The next part of our ceremony was something I’ve named our “foundation ceremony.” It is something I specifically developed for us, and I am especially proud of it. While very similar to the sand ceremony (and even a lesser-known water-mixing ceremony), our foundation ceremony took us several steps further in creating the deeply personal and meaningful ceremony we envisioned.
Instead of colored sands to represent the joining of our selves and our lives, we used earth, sand, and rocks from the geographical locations most important to our hearts and our personal histories. These alternating layers don’t just symbolize our union, but also our past, present, and future. To explain the meaning of the ritual and the significance of each bottle of earth, I wrote some words for our pastor to share during the ceremony.
Earth. We are born of the substance of earth, and during our lives we walk and roam it until we die and return to it. Soil and rock are the foundation of this planet, and today we will use it as a symbol for building the foundation of your marriage.
Miss Bunting, you were born in the territories of Wyoming. These river stones, screened from Little Goose Creek at the foot of the Big Horn Mountains, represent the beginning of your life and whence you came.
With that, I poured in the pebbles that had been carefully shipped to us from dear friends in Wyoming.
Mr. Bunting, you were born in the distant country of Japan. This fine soil, which has traveled so far from Japan to be with us here today, represents the beginning of your life and whence you came.
Miss Bunting, while you may have been born out West, you spent your childhood and adolescent years growing up in Northern Michigan. This sand, taken from the shore of Berry Lake where you spent many summers, represents your maturing into the woman you are today.
Mr. Bunting, you also spent the majority of your adolescent years in Northern Michigan, and it was there that you first met Miss Bunting. This rich loam soil, brought from the land on which your mother still lives, represents the time when your paths first crossed.
Mr. Bunting was spilling the soil everywhere, and we couldn’t help but giggle at the mess he was making. (To give him credit, the jar he was pouring from had a wide mouth while the vase we were pouring in to had a narrow mouth.)
Mr. Bunting and Miss Bunting, you were both born in vastly different places. As you grew, those places grew nearer to one another. This is your past and the present before you, earth and soil and sand from the places that you have touched and been touched by. And now these two histories are joined as one, never to be separated again. It is upon these two separate stories that you shall build the foundation of your marriage. Most of the vase is empty, and that is because you have so many adventures ahead of you. So, go now together and fill this empty space with the earth and sand and soil of the places you have yet to visit, walking along hand in hand as husband and wife.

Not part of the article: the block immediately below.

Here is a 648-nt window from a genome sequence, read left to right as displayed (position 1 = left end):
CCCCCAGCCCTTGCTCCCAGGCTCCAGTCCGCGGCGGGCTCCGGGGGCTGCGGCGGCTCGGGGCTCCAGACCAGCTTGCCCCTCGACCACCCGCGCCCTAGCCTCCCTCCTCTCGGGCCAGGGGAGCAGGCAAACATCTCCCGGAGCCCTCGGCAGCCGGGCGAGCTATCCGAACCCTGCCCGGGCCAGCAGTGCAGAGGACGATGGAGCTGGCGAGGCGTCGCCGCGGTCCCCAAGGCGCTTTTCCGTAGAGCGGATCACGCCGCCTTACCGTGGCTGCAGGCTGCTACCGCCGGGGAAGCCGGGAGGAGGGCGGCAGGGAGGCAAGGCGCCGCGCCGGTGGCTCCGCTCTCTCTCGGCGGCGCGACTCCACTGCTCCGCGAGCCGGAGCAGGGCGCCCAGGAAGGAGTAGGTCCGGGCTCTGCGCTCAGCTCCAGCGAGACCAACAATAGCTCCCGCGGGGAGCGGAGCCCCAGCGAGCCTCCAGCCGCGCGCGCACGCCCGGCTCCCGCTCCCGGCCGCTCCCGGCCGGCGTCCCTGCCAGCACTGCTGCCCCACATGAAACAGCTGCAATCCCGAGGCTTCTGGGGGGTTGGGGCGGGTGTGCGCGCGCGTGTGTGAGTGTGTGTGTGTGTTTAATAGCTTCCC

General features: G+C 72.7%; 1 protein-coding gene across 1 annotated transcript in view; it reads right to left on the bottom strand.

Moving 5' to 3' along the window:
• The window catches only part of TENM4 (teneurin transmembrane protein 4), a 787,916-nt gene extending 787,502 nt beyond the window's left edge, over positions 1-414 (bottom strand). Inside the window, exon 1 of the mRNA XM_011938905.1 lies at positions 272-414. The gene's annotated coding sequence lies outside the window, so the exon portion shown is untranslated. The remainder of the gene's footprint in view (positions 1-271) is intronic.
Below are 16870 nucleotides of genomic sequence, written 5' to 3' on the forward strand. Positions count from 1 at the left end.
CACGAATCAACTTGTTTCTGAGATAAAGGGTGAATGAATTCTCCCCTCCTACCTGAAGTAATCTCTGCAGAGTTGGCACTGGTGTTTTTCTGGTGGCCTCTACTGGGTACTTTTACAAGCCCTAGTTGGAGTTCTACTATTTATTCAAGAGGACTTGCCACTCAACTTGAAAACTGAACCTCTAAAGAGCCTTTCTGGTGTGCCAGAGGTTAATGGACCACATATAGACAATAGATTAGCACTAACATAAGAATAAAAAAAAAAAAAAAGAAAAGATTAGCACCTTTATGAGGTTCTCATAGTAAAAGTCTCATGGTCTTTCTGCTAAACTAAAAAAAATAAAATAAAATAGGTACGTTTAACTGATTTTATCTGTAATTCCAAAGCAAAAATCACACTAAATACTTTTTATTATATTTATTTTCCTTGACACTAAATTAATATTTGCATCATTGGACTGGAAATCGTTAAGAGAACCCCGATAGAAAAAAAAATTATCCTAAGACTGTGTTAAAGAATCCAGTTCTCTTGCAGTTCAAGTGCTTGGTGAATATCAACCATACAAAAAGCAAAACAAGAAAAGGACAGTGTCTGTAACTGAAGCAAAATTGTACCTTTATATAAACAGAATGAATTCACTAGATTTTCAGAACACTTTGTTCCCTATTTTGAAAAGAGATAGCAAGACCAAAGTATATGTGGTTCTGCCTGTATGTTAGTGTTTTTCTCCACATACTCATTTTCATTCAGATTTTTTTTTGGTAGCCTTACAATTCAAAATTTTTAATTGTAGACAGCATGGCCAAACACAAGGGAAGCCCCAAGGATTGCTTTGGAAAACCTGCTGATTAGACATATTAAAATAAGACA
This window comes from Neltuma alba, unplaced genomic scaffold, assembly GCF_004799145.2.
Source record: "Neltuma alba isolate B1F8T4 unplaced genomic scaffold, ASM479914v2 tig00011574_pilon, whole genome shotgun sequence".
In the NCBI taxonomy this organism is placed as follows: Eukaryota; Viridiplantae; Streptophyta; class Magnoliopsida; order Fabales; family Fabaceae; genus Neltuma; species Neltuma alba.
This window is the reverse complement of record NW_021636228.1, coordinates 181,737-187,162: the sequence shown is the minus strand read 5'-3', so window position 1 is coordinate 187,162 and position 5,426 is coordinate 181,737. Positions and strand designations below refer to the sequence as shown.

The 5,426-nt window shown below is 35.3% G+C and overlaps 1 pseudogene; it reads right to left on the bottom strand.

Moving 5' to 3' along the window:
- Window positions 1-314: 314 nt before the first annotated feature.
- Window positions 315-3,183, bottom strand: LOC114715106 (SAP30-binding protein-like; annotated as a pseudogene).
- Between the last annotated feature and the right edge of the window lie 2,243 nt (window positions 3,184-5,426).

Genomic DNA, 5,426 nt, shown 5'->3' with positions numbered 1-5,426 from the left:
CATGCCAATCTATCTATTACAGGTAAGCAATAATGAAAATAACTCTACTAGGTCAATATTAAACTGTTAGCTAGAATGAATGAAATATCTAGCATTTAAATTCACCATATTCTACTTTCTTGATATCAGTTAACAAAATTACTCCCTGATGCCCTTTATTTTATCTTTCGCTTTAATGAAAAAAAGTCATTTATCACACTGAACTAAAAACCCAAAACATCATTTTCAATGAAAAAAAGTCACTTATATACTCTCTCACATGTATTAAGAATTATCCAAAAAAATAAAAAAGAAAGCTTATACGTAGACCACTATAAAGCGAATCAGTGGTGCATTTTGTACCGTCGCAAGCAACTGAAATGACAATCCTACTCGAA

The end result is a beautiful piece that we proudly display in our home. We have since added a new layer of fine, white sand from the beaches of Mexico where we spent our honeymoon, and we intend to continue adding layers with each place we spend significant time together.
After the foundation ceremony was complete, Mr. Bunting’s aunt, who had traveled with her husband from Texas, came forward for our second reading: “Chapter One of One Thousand” by O.J. Preston. We felt this excerpt was particularly fitting because of the “adventure” undertones it carries.
“For two people this dawn brought on a magical day
Now husband and wife they head on their way
As a boat setting sail may their journey begin
With calmest of waters, most helpful of wind
And if they should stumble upon turbulent sea
May it pass them unharming—leave them be.
For here are two people whom love has well bitten
Here opens their book which has yet to be written
As the first page unfolds and their life inks its path
May it write a true story where forever love lasts
Let their journey be happy till death do they part
Of one thousand chapters may this be the start.”
We’re just a prayer and a kiss away from being married now!
*Marked photos are copyright Bryan and Mae Photography. Unmarked photos are personal or guest photos.
Follow the adventure:
- We had a fluffing party and rehearsed.
- I woke up and got ready with my girls.
- I step into the prettiest white dress I’ll ever wear.
- Mr. Bunting recounts getting ready at the Man Cave.
- Wishin’ and prayin’ and hopin’ and thinkin’ for perfect weather.
- I received the most important Post-it note. Ever.
- We race toward one another for our first look.
- Mushy-lovey photos ensued shortly after.
- We strutted our stuff as one big happy Bunting Bunch.
- Our guests started to arrive: welcome to our wedding.
- I went into hiding”¦and panicked.
- Our wedding party assembled on time, but the bride was missing.
- I arrive fashionably late in a horse-drawn carriage.
- We listen to a reading and turn to wave at our guests.
- We exchange our vows, which inspire both tears and laughter.
- Mr. Bunting slips on my wedding band, and I his.